9 SAT/ACT Test 

The SAT I: Reasoning Test
Most colleges and universities require applicants to take the SAT I reasoning test, (formerly the Scholastic Aptitude Test). The SAT I is intended to measure a student's aptitude for learning - not intelligence. Colleges use the results of the SAT I to help predict how well prospective students will do academically in college. In addition, the SAT I gives colleges a chance to compare students who did not attend the same high school, who had different teachers, different friends, and different circumstances surrounding their education.

The SAT I consists of two main parts - a verbal section and a mathematics section. It is similar to the PSAT/NMSQT, except that the SAT I has more questions. Sometimes SAT I scores are stated separately (a score of 580 on the verbal section and a 620 on the mathematics section). Sometimes the test results are referred to as a single combined score (the previous example of 580 verbal and 620 mathematics would result in a combined score of 1200).

The SAT I recently went through a recentering process which means that SAT scores, on average, increased. The College Board recentered the scores to reestablish the midpoint on the 200-800 scale in an effort to make scores easier to understand.

The SAT I is offered a number of times throughout the year. Most students take this test in the spring of their junior year and many repeat the process during the fall of their senior year. There is no limit to how often the test can be taken, although most high school counselors feel that twice is usually enough.

Remember, it is your responsibility to make sure that you contact the Educational Testing Service (ETS) to have your scores forwarded to the colleges of your choice. This can be done when you take the test (by indicating which schools you wish to receive your scores) or after you receive your results.

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The SAT II: Subject Tests
The SAT II: Subject tests, unlike the SAT I tests, are given to find out how much students know about a particular subject area. Some colleges require that SAT II subject tests be taken for placing students properly in classes, others use the test scores as part of the admissions criteria, and some schools do not require students to take SAT II subject tests at all.  Check with the admissions office at your favorite colleges to find out their requirements.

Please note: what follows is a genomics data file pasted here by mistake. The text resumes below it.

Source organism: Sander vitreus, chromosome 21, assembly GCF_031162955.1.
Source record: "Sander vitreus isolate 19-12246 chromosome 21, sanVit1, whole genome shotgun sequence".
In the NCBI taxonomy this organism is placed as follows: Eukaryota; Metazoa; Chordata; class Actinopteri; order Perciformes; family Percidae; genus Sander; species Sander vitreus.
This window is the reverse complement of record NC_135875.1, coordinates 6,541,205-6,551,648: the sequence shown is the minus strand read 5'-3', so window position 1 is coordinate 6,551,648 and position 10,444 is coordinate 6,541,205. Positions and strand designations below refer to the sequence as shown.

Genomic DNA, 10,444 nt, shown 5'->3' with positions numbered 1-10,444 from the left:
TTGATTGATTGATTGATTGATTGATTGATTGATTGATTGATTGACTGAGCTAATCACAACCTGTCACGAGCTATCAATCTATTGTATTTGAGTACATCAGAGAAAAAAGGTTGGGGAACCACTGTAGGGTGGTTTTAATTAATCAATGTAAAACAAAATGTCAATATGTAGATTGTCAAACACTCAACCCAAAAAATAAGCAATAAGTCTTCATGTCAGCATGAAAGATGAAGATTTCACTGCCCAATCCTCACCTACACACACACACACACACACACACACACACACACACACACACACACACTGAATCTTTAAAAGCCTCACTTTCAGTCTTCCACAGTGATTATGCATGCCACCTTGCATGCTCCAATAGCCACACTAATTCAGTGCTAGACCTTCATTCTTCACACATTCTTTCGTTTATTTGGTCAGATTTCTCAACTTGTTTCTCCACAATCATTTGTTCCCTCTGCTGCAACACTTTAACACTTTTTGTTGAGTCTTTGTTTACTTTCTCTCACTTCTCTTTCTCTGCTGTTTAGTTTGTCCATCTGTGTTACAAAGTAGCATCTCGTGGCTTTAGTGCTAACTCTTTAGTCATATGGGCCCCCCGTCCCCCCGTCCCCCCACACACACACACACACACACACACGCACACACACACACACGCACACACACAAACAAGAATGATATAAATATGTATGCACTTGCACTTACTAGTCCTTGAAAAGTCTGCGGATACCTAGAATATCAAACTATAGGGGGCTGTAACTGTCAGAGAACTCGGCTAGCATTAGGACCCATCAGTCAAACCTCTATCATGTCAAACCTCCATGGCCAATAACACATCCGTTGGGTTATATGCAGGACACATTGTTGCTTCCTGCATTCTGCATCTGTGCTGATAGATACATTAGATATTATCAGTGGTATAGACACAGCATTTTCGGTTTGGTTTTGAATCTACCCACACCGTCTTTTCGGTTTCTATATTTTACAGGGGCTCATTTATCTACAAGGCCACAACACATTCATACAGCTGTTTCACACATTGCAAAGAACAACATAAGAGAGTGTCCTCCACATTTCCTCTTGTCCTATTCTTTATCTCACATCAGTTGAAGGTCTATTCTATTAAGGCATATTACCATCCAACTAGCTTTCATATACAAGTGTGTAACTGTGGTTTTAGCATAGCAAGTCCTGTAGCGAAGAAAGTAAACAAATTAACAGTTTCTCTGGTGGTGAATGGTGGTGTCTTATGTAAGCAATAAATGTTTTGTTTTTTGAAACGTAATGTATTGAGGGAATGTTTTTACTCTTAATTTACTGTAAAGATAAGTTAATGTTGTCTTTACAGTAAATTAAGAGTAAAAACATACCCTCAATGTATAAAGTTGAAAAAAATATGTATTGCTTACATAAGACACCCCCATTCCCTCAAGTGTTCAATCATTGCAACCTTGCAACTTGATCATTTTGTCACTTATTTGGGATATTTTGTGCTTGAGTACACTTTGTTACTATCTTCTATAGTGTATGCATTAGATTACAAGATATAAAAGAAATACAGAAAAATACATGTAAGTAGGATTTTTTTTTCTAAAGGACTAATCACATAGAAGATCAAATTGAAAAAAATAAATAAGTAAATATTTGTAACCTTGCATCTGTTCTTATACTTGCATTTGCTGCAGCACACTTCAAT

The ACT (American College Test) is used by schools throughout the country in addition to, or instead of, the SAT tests. The ACT examines students' abilities in English, mathematics, natural sciences, and social studies. Like the SAT, the ACT is used to help colleges sift through the thousands of applications they receive and to determine which students are most likely to succeed.

The ACT is administered at different times throughout the year. Like the SAT, it is typically taken in the spring of the junior year and then again, in some cases, during the fall of the senior year. If a school you are interested in will accept either SAT or ACT scores, you may want to consider taking a practice test in each one, and then take the one that you feel is best suited to your strengths.

SAT/ACT Links:

The home page for the American College Test (ACT) examinations and other testing packages, has information on the tests and on-line registration, and the college application process.  For parents, there are sections on career options, resources, and college planning. The college planning section has a planning checklist and a glossary of higher education terms.  If visiting this site, check out C3 which has information for parents, students, and guidance counselors including a useful financial aid estimator, links to virtual tours, and a college search engine.

College Board
This site has information on PSAT SAT, and AP examinations.  Students can register for SATs on-line. Links are also provided to CollegeSearch (a college choice search engine) and Going Right On, a planning site for pre-high school students.

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Rhode Island Office of Higher Education
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Website Developed in December 1998 by Timothy S. Chace and Phyllis Harnick
Site last updated December 2000